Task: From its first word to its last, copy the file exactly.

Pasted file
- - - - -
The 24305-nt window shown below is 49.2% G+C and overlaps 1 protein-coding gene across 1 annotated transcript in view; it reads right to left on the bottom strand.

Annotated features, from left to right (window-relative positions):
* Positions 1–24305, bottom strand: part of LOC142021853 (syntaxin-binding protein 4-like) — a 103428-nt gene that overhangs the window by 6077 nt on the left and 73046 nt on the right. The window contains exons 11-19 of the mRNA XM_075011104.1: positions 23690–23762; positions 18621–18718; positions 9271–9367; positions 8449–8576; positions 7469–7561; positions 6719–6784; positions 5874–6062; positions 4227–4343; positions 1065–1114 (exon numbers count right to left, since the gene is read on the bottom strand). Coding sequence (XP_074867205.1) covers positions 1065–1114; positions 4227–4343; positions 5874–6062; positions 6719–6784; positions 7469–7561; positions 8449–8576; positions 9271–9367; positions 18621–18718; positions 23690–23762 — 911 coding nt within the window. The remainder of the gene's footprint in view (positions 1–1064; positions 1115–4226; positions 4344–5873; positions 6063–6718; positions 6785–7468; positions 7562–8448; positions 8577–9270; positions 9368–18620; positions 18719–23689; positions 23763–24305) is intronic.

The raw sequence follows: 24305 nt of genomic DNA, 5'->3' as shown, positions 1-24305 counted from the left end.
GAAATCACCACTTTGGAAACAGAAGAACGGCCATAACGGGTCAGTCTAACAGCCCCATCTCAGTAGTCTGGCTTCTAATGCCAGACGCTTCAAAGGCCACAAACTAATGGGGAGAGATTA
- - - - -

The 24305-nt window shown below is 49.2% G+C and overlaps 1 protein-coding gene across 1 annotated transcript in view; it reads right to left on the bottom strand.

Annotated features, from left to right (window-relative positions):
* Positions 1–24305, bottom strand: part of LOC142021853 (syntaxin-binding protein 4-like) — a 103428-nt gene that overhangs the window by 6077 nt on the left and 73046 nt on the right. The window contains exons 11-19 of the mRNA XM_075011104.1: positions 23690–23762; positions 18621–18718; positions 9271–9367; positions 8449–8576; positions 7469–7561; positions 6719–6784; positions 5874–6062; positions 4227–4343; positions 1065–1114 (exon numbers count right to left, since the gene is read on the bottom strand). Coding sequence (XP_074867205.1) covers positions 1065–1114; positions 4227–4343; positions 5874–6062; positions 6719–6784; positions 7469–7561; positions 8449–8576; positions 9271–9367; positions 18621–18718; positions 23690–23762 — 911 coding nt within the window. The remainder of the gene's footprint in view (positions 1–1064; positions 1115–4226; positions 4344–5873; positions 6063–6718; positions 6785–7468; positions 7562–8448; positions 8577–9270; positions 9368–18620; positions 18719–23689; positions 23763–24305) is intronic.

The raw sequence follows: 24305 nt of genomic DNA, 5'->3' as shown, positions 1-24305 counted from the left end.
GAAATCACCACTTTGGAAACAGAAGAACGGCCATAACGGGTCAGTCTAACAGCCCCATCTCAGTAGTCTGGCTTCTAATGCCAGACGCTTCAAAGGCCACAAACTAATGGGGAGAGATTA